can help me prep, say six? I’ve got to finish this…” She paused indicating the giant vegetable before continuing. “I have an art exhibit coming up.”

Josie’s face lit up. “Oh, Kat. That’s wonderful. I always knew you were bat-shit
talented.”

Their eyes locked, but Kat glanced away first and walked over to the door.

“So, tonight?”

Josie nodded. “I can’t wait.”

#

Kat watched Josie pace about the room. Throughout the dinner, Josie became increasingly antsy. Why couldn’t she enjoy herself like everyone else? When Barry left, Josie practically slammed the door behind him. She took a deep breath and scrutinized Kat.

“What did you think of dinner?” Kat asked. She’d made a seafood cassoulet with fresh
mussels, clams, and Copper River Salmon which had been caught that morning.

Josie walked to the table and pulled out a chair for Kat before taking a seat herself.
“Kat, we’ve got to talk.”

“Okay. But you could come right out and just say you hated the meal.”

“Dammit, Kat. The meal was great, but you can’t see what is going on right in front of
you.”

“What are you talking about?”

“Not a SINGLE person at your table appeared healthy. Your mother was puffy with
chub, which is a far cry from the Shar I know. Barry looks like he’s close to turning sideways
to waddle through your door, not to mention his skin is sickly and sallow. The only person
who seemed remotely robust was the fisherman Barry invited. But he hasn’t been coming to
your soirees, has he?”

“What does that have to do with anything? Why can’t you be happy for me?” Kat
stood.

“Look around you. Something is seriously off. Since when do you cook like a
Michelin chef? Everyone gorging like mosquitoes ready to lay eggs. Your friends have put on
weight, yet you can’t keep any on. Don’t you wonder about your sudden obsession with
food?”

“I think you should go.”

“Kat, open your eyes. Something’s not right. It’s that pan, isn’t that what you said
earlier, you found the pan and suddenly became ‘inspired’?”

“Seriously, Josie. Leave.” Anger seethed under the surface of her skin. How dare she
try to ruin all Kat worked to build?

Josie stood, going to the coat rack for her purse. She turned suddenly and grabbed
Kat’s wrist. “If you don’t believe me, can you promise to take Barry to a doctor? Get him
checked out.”

Kat yanked her arm away. “Since when do you care about Barry?”

“Jesus Kat, I don’t. But obviously you do. Wake up to what is going on around you.
Take a break from cooking with that stupid pan you’re obsessed with. What if you are
poisoning everyone around you? Have you bothered to research your magical pan at all?”

“If it’s so bad, then why is the restaurant so popular? Why are my dinner parties so
successful?”

Josie shook her head. “I don’t know Kat. But maybe you should find out.”

#

Damien died first. A sudden cardiac arrest. When he collapsed, he was pulling her pan
out of the oven. The skin melted off his face like butter before anyone realized he was down.
His casket was closed.

Unable to stomach stepping foot into his restaurant, Damien’s sister hosted the wake
at her home. Mira was his behind-the-scenes business manager. Kat had never met her.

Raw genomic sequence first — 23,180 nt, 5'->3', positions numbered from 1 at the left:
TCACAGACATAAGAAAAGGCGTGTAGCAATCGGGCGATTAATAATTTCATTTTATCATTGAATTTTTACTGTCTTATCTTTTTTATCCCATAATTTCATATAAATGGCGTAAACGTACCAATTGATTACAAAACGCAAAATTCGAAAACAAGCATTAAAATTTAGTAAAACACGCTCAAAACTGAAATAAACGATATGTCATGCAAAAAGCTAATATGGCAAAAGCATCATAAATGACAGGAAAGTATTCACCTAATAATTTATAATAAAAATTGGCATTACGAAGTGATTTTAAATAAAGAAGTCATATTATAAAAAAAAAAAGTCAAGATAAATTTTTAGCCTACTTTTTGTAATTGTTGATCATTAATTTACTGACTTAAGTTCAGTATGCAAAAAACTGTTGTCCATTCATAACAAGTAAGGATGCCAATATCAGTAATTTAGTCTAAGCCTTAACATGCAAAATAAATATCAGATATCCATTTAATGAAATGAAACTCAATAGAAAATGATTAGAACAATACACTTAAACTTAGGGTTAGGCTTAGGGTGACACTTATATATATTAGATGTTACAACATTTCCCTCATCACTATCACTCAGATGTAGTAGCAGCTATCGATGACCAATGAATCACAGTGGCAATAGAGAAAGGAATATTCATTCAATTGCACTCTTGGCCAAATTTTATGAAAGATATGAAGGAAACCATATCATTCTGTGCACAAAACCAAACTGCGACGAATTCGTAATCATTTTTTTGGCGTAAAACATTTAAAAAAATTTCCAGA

She found Mira sitting in her kitchen, head clutched between her palms.

“I’m so sorry about Damien.” The words fell flat. Her grief was all-encompassing, but
her expression of it felt as meaningless as sentiment written on toilet paper.
Mira glanced up. “You’re Kat, right?”

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Surprised, Kat nodded.

Mira’s vitriol hiss startled her. “You’re the one who started his ridiculous fixation.”

Kat sat back, face heating with embarrassment.

Mira stared at Kat. “Those damn baked goods he compulsively cooked in that ugly
pan of yours. He couldn’t stop talking about new recipes, concocting original flavors, always
bringing his inventions to the house, obsessing about being the best…and always sampling,
nibbling, eating…” She scowled at the table.

Kat’s eye rested on a family photo hanging on the wall. From the kids ages, it looked
like it had been taken about a year earlier, revealing a much slimmer Mira. A prickly chill
cooled her. She pulled her sweater tight.

“I don’t know your plans for the restaurant…”

“Oh…we’ll have to close. That was Damien’s dream…” She trailed off as a tear
trickled down her cheek.

“Before you sell anything off, I was hoping to grab my pan.”

Mira peered up in disbelief and Kat rushed on. “I’m not in a hurry or anything. But I
wouldn’t want to lose it. It was my grandmother’s.”

Mira studied her for a long moment before responding. “You’re welcome to your devil
pan.”

#

When she hadn’t seen Barry for a few days, Kat began to fret. She was picking up her
mail when another neighbor told her about his ambulance ride.

Kat hurried to the hospital. When she arrived in his room, she couldn’t reconcile the
figure on the bed with her Barry.

His cinnamon skin was blotchy and pallid. The long raven hair, the pride and joy of
his heritage, hung in lank greasy clumps. When he opened his eyes, rotten yolks were
revealed. Kat became afraid.

“Hey Kit-Kat.” His voice raspy, like it hadn’t been used in months, not days.

“Barry! Why didn’t you call me? I would have been here in an instant.” Kat put her
hand over his, clasping it gently.

“Aw, I didn’t want to trouble you.” He gasped a dry cough.

“What happened?”

A sad smile touched his lips. “Guess my hard living in the old days caught up with
me.”

“But you’re not old!”

“Apparently, pancreatic cancer isn’t picky about age.”

“Oh Barry, no…” Tears burst from her eyes.